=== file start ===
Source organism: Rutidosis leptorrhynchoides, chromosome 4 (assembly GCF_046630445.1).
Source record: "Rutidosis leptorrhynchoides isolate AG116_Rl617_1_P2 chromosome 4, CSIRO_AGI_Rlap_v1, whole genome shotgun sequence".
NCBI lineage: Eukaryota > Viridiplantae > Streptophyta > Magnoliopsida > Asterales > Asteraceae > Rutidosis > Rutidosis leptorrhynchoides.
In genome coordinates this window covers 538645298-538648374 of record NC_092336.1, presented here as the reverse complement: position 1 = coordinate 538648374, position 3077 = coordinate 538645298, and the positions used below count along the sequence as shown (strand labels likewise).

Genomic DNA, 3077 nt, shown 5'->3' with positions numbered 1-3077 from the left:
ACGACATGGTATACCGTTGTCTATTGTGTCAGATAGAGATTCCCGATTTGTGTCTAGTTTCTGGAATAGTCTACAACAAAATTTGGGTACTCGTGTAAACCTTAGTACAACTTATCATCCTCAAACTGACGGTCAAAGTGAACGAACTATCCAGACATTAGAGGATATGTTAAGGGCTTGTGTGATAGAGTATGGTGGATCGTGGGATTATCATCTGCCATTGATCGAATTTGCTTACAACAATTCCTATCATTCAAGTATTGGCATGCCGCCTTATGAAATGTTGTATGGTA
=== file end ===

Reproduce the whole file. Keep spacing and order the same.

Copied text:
Source organism: Rutidosis leptorrhynchoides, chromosome 4 (assembly GCF_046630445.1).
Source record: "Rutidosis leptorrhynchoides isolate AG116_Rl617_1_P2 chromosome 4, CSIRO_AGI_Rlap_v1, whole genome shotgun sequence".
NCBI lineage: Eukaryota > Viridiplantae > Streptophyta > Magnoliopsida > Asterales > Asteraceae > Rutidosis > Rutidosis leptorrhynchoides.
In genome coordinates this window covers 538645298-538648374 of record NC_092336.1, presented here as the reverse complement: position 1 = coordinate 538648374, position 3077 = coordinate 538645298, and the positions used below count along the sequence as shown (strand labels likewise).

Genomic DNA, 3077 nt, shown 5'->3' with positions numbered 1-3077 from the left:
ACGACATGGTATACCGTTGTCTATTGTGTCAGATAGAGATTCCCGATTTGTGTCTAGTTTCTGGAATAGTCTACAACAAAATTTGGGTACTCGTGTAAACCTTAGTACAACTTATCATCCTCAAACTGACGGTCAAAGTGAACGAACTATCCAGACATTAGAGGATATGTTAAGGGCTTGTGTGATAGAGTATGGTGGATCGTGGGATTATCATCTGCCATTGATCGAATTTGCTTACAACAATTCCTATCATTCAAGTATTGGCATGCCGCCTTATGAAATGTTGTATGGTA